There is some way to go before shareholders can recapture some of the value they lost during the slowdown.  But Kleinfeld hasn’t been idle, as he explained to Susie Gharib on PBS’ Nightly Business Report in October. “We have used the downturn to really restructure our cost base,” he said. “We have cut a lot of costs out, become a very lean company and at the same time driven for further innovation and further growth and that’s all coming back.”

One issue for Kleinfeld is delivering growth continued growth amidst considerable economic uncertainty. Yet, encouragingly, Alcoa raised its expectations for global aluminium demand in 2010 to 13 percent. And while stock watchers often focus on China, as Kleinfeld has pointed out in the past, it is a global market and there is increased demand from places such as India and countries in South East Asia.  In fact Kleinfeld is optimistic about global demand.

“In countries such as China, Brazil, India and Russia, more and more people are moving into the middle class, driving demand, in building and construction, transportation, and packaging,” the CEO said in a Q3 earnings statement. And in China, where one nation’s economic growth is driving corporate growth across the world, Kleinfeld talks about demand for aluminium up some 21%. Not that markets closer to home should be ignored, he notes, with both the aerospace and auto sectors in the US showing strong growth.
Another important issue for Kleinfeld is sustainability. The firm has won a bunch of awards for its CSR performance, but making real progress on social and environmental responsibility is not always easy for a metals and mining firm.

Kleinfeld’s comment in an interview for special World Economic Forum edition of the magazine Swiss Style, makes it clear that he is committed to making a difference by continuing improving the firms’ performance on sustainable business practices. “Sustainability is in our DNA and has been guiding us since before the word even existed,” he says.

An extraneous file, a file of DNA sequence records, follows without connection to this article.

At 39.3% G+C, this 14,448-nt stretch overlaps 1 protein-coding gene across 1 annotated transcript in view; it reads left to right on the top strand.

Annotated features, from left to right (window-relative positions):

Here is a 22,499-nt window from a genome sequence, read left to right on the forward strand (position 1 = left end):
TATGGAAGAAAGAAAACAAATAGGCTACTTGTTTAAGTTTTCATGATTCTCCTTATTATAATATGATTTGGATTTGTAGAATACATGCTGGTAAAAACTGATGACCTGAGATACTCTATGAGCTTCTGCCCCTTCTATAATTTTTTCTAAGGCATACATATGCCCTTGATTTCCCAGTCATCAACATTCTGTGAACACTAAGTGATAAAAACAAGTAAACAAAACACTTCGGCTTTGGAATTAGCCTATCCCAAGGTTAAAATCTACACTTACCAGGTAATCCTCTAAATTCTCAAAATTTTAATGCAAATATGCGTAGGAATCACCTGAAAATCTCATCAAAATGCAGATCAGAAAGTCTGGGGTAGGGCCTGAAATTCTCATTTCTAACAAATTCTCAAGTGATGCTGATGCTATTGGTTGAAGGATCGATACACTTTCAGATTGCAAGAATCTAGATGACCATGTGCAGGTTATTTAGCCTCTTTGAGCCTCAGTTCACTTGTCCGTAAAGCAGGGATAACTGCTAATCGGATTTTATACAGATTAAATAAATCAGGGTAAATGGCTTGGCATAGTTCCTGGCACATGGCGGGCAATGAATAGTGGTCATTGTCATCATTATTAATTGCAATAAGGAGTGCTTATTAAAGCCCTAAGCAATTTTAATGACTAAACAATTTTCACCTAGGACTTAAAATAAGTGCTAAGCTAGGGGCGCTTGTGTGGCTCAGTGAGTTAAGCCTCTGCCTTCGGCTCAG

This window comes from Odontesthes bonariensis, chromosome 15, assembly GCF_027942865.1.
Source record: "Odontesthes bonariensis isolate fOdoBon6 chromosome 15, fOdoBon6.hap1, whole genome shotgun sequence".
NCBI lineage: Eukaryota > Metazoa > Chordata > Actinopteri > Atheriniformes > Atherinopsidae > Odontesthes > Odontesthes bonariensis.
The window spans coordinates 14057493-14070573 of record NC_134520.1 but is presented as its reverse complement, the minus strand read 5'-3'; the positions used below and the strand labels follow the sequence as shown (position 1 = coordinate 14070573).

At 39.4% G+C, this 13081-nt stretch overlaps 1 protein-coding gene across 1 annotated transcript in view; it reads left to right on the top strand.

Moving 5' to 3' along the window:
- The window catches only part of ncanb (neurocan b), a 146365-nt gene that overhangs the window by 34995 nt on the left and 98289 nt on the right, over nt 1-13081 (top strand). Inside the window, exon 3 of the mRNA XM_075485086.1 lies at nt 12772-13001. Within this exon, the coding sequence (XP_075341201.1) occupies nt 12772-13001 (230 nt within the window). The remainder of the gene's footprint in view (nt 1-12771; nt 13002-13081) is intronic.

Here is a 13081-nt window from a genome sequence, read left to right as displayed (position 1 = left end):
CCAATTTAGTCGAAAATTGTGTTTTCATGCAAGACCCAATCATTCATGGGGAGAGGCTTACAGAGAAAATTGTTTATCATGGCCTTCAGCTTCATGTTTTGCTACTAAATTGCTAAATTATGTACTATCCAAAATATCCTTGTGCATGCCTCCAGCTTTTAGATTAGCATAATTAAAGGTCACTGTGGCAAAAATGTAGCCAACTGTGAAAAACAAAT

As Kleinfeld notes, the firm has cut back greenhouse gas emissions by 36 percent since the 1990s. And the properties of aluminium are useful when it comes to sustainable performance, as the company’s website points out “approximately 75 percent of all of the aluminum ever produced since 1888 is still in active use today.” A good example of Alcoa’s and Kleinfeld’s intentions on sustainability, for example, is the introduction of an iPhone app in late 2010 to help consumers find recycling centres and keep track of the money they earn back through recycling aluminium products.

And Kleinfeld doesn’t just want to deliver good results. Although with year-on-year sales up five percent in the third quarter of 2010, and the company’s smelters on their way to producing 3.6 million metric tons of aluminium in 2010 – an 80 percent capacity utilisation rate, up from 75 percent in the second quarter – he certainly seems to be doing that. But Kleinfeld also has a distinct take on the kind of leadership required to be successful in the global economy.

He made his views on the subject clear during a speech to business school students at Wharton Business School in 2006. Leaders in global business world should be challenging themselves to improve their performance, be willing to delegate and not over controlling.

They should be entrepreneurial, but responsibly so. “If you dig a hole in the ship below the water line, you risk the entire ship sinking. That kind of entrepreneurial behaviour is not a good idea,” he noted.

In addition, you should respect your colleagues and engage in dialogue with others, and while maintaining a degree of independence not sacrifice team spirit as a result. “Nobody’s perfect, but a team can be,” he says. Now that sounds like the kind of leader you would want in charge of your company. Alcoa, it seems, is in safe hands.